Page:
Thursday, January 14, 2016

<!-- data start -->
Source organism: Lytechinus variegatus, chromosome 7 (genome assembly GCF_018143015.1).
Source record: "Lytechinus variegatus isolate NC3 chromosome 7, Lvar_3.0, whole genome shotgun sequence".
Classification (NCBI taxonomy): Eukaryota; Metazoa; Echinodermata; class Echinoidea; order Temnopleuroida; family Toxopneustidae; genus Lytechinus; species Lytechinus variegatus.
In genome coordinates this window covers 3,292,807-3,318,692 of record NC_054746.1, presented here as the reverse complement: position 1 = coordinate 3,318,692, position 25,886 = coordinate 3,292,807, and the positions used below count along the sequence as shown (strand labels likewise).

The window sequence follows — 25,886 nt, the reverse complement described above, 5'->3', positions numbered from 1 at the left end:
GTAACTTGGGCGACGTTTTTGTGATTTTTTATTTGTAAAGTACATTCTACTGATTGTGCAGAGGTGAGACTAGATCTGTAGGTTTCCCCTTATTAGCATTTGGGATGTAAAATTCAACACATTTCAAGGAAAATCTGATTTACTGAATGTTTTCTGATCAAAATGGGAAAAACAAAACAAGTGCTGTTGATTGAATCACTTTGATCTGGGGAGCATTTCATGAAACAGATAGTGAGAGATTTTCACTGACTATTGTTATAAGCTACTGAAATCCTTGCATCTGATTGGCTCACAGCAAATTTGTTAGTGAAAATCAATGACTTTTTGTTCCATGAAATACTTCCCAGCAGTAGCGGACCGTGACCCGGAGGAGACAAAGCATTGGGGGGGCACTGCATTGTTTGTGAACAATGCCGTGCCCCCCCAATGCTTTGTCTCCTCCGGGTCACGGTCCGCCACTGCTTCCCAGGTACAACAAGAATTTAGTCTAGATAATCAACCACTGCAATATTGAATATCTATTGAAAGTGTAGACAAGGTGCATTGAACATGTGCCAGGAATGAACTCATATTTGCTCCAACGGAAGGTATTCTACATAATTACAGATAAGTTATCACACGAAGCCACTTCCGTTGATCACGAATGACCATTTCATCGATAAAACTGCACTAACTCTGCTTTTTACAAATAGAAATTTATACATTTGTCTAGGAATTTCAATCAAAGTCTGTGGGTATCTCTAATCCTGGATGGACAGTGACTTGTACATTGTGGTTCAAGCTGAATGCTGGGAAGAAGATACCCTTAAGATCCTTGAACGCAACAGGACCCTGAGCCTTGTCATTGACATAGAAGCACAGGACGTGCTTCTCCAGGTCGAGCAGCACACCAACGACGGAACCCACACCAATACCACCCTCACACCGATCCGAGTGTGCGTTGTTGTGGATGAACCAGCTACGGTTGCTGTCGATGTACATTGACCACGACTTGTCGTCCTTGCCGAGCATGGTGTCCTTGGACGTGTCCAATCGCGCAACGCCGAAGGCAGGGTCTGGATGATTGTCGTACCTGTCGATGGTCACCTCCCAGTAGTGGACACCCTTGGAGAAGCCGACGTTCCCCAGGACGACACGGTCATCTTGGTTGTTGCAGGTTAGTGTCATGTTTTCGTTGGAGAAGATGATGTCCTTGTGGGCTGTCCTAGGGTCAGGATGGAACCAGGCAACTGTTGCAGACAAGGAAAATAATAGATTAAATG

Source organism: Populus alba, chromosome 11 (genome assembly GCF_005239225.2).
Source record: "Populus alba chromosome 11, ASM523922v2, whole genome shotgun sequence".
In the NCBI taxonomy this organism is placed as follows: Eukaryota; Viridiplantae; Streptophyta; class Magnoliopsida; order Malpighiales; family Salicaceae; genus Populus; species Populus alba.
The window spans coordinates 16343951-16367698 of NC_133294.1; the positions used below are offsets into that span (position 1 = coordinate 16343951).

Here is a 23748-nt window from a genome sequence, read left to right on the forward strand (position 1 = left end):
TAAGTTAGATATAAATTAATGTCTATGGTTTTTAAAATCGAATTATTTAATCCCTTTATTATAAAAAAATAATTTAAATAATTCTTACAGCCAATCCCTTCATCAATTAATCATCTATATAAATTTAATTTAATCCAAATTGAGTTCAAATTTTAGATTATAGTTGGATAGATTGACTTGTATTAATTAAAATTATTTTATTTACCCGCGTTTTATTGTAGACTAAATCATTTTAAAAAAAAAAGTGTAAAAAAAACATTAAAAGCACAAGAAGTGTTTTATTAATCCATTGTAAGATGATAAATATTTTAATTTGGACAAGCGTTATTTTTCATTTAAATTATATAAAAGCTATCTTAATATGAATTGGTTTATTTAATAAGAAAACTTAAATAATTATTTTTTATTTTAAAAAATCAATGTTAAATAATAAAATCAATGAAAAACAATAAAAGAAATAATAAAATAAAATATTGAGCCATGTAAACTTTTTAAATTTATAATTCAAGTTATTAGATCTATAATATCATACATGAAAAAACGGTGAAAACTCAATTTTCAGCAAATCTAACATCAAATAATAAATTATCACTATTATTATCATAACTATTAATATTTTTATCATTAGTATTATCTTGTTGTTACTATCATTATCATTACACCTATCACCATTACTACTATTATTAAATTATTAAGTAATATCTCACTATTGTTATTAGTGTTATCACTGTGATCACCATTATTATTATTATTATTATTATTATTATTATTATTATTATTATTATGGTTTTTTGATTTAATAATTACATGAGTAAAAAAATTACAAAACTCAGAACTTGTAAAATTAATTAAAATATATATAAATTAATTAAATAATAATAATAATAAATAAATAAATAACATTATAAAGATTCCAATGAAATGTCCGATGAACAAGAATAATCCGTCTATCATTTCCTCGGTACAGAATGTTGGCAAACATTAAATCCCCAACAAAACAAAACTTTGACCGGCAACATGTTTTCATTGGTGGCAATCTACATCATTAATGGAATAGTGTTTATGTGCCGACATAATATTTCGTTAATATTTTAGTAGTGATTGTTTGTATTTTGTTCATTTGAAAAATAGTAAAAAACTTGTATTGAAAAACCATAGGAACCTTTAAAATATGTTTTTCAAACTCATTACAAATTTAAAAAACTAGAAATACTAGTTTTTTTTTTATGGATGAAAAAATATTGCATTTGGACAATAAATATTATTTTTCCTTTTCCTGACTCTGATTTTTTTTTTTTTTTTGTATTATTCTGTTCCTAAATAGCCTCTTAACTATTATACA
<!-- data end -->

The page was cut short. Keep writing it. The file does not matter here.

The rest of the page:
All summer long Mom and Dad fought upstairs in the big old house in Woodstock, England, while we waited out the storm in the living room, drawing pictures, watching TV. One day a music video came on that I’d never seen before. The bass had this rubber-band thing going, mesmerizing. Electrifying. Suddenly we’re in some kind of make-believe landscape in pink and blue. A sad, boy-girly clown who appears to have a scar on his forehead sings plaintively. He’s joined by a chorus in vaguely religious garb, like Eastern Orthodox maybe, not Catholic. But they're weird. And boy-girly too. Like eunuchs in the court of an alien king. The clown shows us a picture of himself as a man trapped in a padded cell and suddenly there he is, sunlight streaming through the window bars. The chorus is murmuring something. It sounds reproachful, judgmental. He’s shivering and freaking out. Kicking, though I had no idea what that meant at the time. But I knew what it meant to be shivering in a padded room. Because all of us are kicking, all the time. Then he’s the clown again with the chorus of weirdos beside him, walking ahead of an earth mover, and a couple of them on each end are doing this asynchronous dance where they swoop down and touch the ground. It’s awful beautiful, what they’re doing. And when he sings “all time low” the person on the left of the screen, a female—maybe?—comes around and touches down in time to the music, indicating “low,” but like a princess picking a flower, and it was the most beautiful thing I’d ever seen, the way she did that, and got right back up again, an indifferent gesture, but so graceful. Poignant. Then the clown’s on the beach and something’s wrong with his hand. He’s back in the padded room again. He’s waist-deep in the lake, his arms outstretched, singing, “I’ve never done good things, I’ve never done bad things, I never did anything out of the blue.” Out of the blue? And he sinks. And then the chorus comes around again and there they are all in a line, the bulldozer looming, and please do it again, please, and right on cue she does it again. All. Time. Low. He’s back on the beach, releasing a bird. Then he’s cowering in the corner of the padded cell again, singing something about his mother. Something she warned him about. And suddenly there she is walking with him on the beach, imploring him, trying to reason with him. But it’s too late. He just stares off into space.